Saved from recent high-water levels that threatened its very foundation, Fishtown in Leland, one of Northern Michigan’s most iconic tourist attractions is working to help with a save of its own: preserving the state’s fading commercial fishing heritage.

This article first appeared in Traverse Northern Michigan. Find this story and more when you explore our digital issue library. Want Traverse delivered to your door or inbox monthly? View our print subscription and digital subscription options.

In the winter of 2021, as the pandemic raged on and much of the world was locked down, Guinness, the famous Irish beer company, and Carhartt, the well-known Michigan-based outerwear brand, teamed up on a St. Patrick’s Day advertisement called #MakeYourOwnParade—a nudge to beer drinkers to celebrate the holiday even in isolation, and maybe do it wearing Carhartt’s Guinness-branded clothing.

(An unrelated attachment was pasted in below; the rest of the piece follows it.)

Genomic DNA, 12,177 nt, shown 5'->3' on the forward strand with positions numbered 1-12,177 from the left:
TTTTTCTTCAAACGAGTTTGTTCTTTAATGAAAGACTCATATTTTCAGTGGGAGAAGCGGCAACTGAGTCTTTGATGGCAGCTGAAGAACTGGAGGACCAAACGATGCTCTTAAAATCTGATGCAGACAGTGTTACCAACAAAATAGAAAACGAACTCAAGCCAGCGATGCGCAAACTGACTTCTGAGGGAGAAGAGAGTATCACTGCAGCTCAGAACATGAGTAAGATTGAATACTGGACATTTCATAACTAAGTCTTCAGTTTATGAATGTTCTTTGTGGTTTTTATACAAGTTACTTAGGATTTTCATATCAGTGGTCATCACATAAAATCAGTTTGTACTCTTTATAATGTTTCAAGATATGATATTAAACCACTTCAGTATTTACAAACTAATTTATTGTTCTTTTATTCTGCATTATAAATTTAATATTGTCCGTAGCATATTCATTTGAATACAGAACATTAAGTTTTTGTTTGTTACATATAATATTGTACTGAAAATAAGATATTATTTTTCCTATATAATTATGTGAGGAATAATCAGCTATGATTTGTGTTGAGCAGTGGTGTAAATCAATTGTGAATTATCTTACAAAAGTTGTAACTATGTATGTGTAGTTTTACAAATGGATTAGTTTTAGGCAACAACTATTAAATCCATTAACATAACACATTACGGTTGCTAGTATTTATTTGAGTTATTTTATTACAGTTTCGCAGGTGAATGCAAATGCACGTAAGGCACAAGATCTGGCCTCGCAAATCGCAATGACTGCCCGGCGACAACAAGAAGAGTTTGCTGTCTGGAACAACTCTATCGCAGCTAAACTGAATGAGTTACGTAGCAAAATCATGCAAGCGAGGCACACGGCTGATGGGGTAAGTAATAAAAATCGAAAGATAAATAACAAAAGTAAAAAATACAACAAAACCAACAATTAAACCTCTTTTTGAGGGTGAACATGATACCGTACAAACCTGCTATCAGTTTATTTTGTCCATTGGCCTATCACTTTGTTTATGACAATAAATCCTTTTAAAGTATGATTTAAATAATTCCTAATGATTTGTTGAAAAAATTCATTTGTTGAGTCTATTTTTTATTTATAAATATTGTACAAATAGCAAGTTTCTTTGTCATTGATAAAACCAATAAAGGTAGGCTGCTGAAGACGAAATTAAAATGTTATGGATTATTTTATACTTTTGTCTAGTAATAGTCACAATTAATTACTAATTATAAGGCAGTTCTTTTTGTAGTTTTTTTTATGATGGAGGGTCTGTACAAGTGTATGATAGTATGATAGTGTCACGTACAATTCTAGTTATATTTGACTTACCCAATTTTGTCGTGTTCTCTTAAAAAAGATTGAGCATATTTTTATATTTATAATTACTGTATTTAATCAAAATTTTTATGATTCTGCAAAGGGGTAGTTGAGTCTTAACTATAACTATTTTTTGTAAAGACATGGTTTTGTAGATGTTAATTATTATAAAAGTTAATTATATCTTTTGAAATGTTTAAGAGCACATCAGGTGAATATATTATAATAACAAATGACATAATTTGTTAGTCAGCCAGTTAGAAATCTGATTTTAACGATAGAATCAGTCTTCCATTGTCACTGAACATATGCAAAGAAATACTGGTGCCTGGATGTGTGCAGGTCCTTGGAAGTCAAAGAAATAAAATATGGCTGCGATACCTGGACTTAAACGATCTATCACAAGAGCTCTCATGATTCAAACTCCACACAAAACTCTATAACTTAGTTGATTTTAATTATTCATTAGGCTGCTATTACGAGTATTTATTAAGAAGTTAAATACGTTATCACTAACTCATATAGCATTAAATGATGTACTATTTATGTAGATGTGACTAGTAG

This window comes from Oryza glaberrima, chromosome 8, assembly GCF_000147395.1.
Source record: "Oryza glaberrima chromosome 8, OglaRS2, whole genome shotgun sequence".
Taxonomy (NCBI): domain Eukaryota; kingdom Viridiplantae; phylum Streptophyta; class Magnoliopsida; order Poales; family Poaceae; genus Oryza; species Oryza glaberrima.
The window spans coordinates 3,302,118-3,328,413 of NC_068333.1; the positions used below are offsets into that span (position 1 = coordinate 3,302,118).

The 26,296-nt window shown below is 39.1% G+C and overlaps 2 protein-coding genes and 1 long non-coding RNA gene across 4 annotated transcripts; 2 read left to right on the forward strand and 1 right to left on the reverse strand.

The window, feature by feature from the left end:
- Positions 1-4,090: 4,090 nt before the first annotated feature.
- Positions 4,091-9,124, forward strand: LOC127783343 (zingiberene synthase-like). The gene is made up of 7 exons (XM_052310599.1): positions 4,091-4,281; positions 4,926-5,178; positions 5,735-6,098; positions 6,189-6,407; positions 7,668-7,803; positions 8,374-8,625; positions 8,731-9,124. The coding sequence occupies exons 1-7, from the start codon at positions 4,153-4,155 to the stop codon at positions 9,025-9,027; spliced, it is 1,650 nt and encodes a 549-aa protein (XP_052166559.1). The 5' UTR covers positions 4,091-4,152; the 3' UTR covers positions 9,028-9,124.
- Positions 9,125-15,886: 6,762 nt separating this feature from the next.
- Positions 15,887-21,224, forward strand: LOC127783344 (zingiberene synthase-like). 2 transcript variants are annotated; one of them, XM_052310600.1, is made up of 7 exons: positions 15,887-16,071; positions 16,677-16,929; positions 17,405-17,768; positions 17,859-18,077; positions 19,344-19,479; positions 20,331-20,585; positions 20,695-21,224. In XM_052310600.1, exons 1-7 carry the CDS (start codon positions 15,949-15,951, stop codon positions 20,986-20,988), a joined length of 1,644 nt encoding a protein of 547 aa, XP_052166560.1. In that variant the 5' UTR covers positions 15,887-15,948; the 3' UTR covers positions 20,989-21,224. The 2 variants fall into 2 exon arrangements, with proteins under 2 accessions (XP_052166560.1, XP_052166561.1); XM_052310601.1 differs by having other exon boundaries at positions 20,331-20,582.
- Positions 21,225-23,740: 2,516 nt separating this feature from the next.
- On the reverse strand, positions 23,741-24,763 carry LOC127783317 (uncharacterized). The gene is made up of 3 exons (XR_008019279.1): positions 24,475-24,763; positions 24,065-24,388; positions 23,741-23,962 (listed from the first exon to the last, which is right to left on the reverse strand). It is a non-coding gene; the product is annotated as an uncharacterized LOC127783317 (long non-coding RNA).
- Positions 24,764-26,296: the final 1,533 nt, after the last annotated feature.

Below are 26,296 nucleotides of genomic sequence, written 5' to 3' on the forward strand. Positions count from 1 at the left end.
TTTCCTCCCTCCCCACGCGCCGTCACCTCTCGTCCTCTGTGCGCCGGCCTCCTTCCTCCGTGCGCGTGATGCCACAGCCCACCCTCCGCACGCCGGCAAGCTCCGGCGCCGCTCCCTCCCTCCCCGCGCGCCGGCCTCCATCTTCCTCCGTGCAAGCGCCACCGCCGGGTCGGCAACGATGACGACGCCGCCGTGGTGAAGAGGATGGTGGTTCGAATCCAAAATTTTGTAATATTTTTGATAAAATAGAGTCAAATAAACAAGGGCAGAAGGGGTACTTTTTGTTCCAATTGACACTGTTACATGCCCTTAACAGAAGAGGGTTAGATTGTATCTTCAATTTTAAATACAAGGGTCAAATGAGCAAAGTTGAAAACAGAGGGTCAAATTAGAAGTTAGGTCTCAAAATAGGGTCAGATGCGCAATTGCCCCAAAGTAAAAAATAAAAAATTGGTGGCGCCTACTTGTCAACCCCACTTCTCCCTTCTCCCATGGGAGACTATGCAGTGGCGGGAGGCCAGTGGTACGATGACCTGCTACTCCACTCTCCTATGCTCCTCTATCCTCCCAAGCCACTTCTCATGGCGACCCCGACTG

The ad’s primary setting was Fishtown, the 170-year-old enclave of weathered fishing shanties in the Lake Michigan village of Leland. While most folks know it as a picturesque warren of shops that line the north side of the Leland River—visited by some 300,000 people each year—Fishtown is much more. It is in fact one of the last commercial fishing villages in Michigan’s Great Lakes and was recently named to the National Historic Register. The 14 shanties, 300 feet of wharf and two fishing tugs, the Joy and the Janice Sue, are owned and cared for by the nonprofit Fishtown Preservation Society (FPS). Awash in the sound of waves from the big lake and the rush of whitewater pouring over the Leland River dam, the tiny village has a timeless ambiance—especially in winter, when the crowds are gone and it isn’t difficult to imagine fishermen of yore snug in the shanties, repairing nets and passing a bottle.